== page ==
Translated by John Weir

Old Perebendya, minstrel blind,*1
Is known both near and far.
He wanders all the country ’round
And plays on his kobza.
The people know the man who plays,
They listen and are glad,
Because he chases gloom away,
Though he himself is sad.
No matter what the weather holds,
His days and nights he spends
Without a shelter out-of-doors;
Misfortune dogs his steps,
And mocks his head with silver thatched,
But he no longer heeds;
He seats himself beside a hedge
And sings, "Oh rustling leaves!"
And singing, how he’s all alone
He thinks and bows his head,
As melancholy sears his soul,
Alone beside the hedge.

That’s what old Perebendya’s like,
He’s very changeful, too:
He’ll sing about heroic deeds,
Then change to comic tunes;
To maidens on the common grass
He’ll sing of love and spring,
And at the inn for merry lads
Good rousing songs he’ll sing;
For married couples at a feast
(Where mother-’n-law is strict)
Such songs as tell of women’s grief
And hardship he will pick;
At market-place— of Lazarus, *2
Or else, a mournful lay
(So that the memory should live)
Of how the Sich was razed. *3
So that’s what Perebendya’s like,
Capricious in old age:
He’ll sing a merry song and then
To one of tears he’ll change.

A sweeping freely o’er the steppes,
The wind blows from afar.
Upon a mound the minstrel sits
And plays on his kobza.
The boundless steppes, blue as the sea,
Reach out on every side;
The grave mounds also stretch away
Till they are lost to sight.
His grey moustache and thatch of hair
The wind blows every way,
Then it subsides and lends an ear
To the old minstrel’s lay,
His heart’s wild beat, the tears of sightless eyes…
Then blows again…
                 This is his hide-away
Amid the steppe where nobody can spy
And where his words are scattered o’er the plains
Away from human ears, the sacred words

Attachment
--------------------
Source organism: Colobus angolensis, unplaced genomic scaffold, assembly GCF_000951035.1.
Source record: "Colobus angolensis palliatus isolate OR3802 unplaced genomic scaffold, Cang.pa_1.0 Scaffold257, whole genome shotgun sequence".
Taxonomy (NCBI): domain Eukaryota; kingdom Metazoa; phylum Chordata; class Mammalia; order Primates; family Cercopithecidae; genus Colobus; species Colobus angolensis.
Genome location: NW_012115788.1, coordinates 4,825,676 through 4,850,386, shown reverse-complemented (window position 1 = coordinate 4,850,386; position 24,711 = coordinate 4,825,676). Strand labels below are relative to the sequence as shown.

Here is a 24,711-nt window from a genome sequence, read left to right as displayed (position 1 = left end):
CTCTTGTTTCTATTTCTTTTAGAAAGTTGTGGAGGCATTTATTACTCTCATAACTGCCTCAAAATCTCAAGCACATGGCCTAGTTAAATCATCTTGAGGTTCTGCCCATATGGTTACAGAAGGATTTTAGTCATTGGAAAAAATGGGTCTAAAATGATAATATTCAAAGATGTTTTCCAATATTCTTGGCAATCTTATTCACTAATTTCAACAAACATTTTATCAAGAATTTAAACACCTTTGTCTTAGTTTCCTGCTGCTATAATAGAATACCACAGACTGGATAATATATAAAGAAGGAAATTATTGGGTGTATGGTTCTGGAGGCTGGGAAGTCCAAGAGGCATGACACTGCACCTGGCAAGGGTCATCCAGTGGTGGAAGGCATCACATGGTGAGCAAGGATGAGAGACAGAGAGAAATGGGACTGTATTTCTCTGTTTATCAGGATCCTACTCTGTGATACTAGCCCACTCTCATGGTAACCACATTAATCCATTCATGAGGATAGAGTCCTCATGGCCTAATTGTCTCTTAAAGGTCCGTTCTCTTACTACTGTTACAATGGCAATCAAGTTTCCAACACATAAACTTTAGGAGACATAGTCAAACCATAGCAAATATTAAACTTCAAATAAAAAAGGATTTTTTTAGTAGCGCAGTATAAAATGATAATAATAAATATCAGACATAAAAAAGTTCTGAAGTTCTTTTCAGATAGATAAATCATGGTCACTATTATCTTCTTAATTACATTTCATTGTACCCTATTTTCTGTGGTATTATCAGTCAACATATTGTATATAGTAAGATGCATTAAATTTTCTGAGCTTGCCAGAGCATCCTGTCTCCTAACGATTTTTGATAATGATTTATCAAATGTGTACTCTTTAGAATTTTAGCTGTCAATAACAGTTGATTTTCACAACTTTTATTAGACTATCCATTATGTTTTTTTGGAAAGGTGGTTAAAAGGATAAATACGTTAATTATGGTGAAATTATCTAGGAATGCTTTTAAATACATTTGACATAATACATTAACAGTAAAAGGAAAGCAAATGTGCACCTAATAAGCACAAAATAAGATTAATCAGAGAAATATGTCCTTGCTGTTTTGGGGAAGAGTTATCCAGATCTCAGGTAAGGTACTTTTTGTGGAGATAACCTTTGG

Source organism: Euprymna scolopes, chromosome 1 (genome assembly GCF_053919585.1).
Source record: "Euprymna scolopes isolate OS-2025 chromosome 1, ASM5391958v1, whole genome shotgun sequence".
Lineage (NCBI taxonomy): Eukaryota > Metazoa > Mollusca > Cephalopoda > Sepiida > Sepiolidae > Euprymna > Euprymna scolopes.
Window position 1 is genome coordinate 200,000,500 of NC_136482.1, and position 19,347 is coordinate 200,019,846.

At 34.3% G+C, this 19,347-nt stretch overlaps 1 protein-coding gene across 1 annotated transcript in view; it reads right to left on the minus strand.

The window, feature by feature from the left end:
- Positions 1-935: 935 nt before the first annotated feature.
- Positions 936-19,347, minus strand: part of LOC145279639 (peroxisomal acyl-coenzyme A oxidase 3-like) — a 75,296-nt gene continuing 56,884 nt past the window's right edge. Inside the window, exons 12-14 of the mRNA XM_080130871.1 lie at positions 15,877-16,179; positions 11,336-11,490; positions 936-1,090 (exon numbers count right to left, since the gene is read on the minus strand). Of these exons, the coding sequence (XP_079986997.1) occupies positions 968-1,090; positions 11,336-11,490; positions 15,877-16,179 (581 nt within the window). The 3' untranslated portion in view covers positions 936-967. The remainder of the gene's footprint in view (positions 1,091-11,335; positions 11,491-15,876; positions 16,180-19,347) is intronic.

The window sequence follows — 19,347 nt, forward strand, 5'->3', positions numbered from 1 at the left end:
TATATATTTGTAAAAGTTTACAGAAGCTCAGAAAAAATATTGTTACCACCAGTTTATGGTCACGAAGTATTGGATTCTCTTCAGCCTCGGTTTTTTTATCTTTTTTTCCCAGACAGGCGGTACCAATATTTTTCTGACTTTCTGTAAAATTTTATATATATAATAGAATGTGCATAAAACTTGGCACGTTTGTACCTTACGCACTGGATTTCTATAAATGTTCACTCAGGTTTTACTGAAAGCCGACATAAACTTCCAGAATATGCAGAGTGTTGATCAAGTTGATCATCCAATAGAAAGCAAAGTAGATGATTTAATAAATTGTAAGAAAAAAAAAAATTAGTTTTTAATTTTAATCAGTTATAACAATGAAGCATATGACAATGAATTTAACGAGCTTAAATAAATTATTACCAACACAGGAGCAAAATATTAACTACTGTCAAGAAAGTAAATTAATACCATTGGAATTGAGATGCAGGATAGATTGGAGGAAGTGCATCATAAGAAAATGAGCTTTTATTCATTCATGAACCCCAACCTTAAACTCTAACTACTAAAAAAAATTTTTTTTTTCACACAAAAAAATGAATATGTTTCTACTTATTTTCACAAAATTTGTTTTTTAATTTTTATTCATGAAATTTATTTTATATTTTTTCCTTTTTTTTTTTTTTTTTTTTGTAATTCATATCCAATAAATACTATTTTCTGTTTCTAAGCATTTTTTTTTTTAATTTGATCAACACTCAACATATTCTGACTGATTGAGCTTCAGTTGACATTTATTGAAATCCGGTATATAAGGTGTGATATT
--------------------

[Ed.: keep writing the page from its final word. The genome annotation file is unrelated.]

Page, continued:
Pronounced in free communion with God,
The praises sung in homage to the Lord.
His thoughts the while go floating on a cloud,
Like eagles in the blue they soar o’erhead
Till with their wings the very sky is churned;
They rest upon the sun and ask where it
Retires at night, how rises in the mom;
They listen as the sea its tale unfolds,
"Why are you mute?" they ask the mountain top,
Then back to the sky, for earth’s full of woe,
In all the wide, wide world there’s not a spot
For him who all things knows and hears and sees—
The secrets of the sun, and sea, and fields—
No one to bid him welcome with his heart.
He’s all alone, as is the sun alone.
The people know him and they let him be...
But if they learned how he, alone, intones
Songs in the steppe, converses with the sea—
They would make sport of words that are divine,
And call him mad and from their midst they’d drive
Him off to die. "Go to the sea!" they’d say.

You’re doing right, my minstrel friend,
You’re doing right, I know,
That to the grave mound in the steppe
To talk and sing you go!
Keep going there, my hearty one,
Until the day your heart
Falls fast asleep, and sing your songs
Where you will not be heard.
And that the people shouldn’t shy
You must indulge them, friend!…
So dance the way the master says—
The money’s his to spend.

So that’s what Perebendya’s like,
Capricious in old age:
He’ll sing a wedding song and then
To one of grief he’ll change.

                                  1838, St. Petersburg



Perebendya, a capricious, talkative person.

...of Lazarus... a song based on the Biblical parable of the rich man and
the beggar.

*3 the Sich was razed... the Zaporozhian Sich — organisation of
the Ukrainian Cossacks established on the lower Dnieper in the first
half of the 16th century. The founders of the Sich were Ukrainian
peasants and Cossacks who strove to escape the oppression of the
Polish, Lithuanian and Ukrainian landlords. They fled from their
masters and built fortifications (sichi) below the rapids of the Dnieper
(Zaporozhian means located below the rapids). In the 16th-17th
centuries the Sich was the centre of the struggle of the Ukrainian people
against the social and national oppression of the Polish nobility, and the
Turkish and Tatar invaders. In 1775, the Russian Empress Catherine II
destroyed the Sich as a stronghold of the anti-serfdom movement.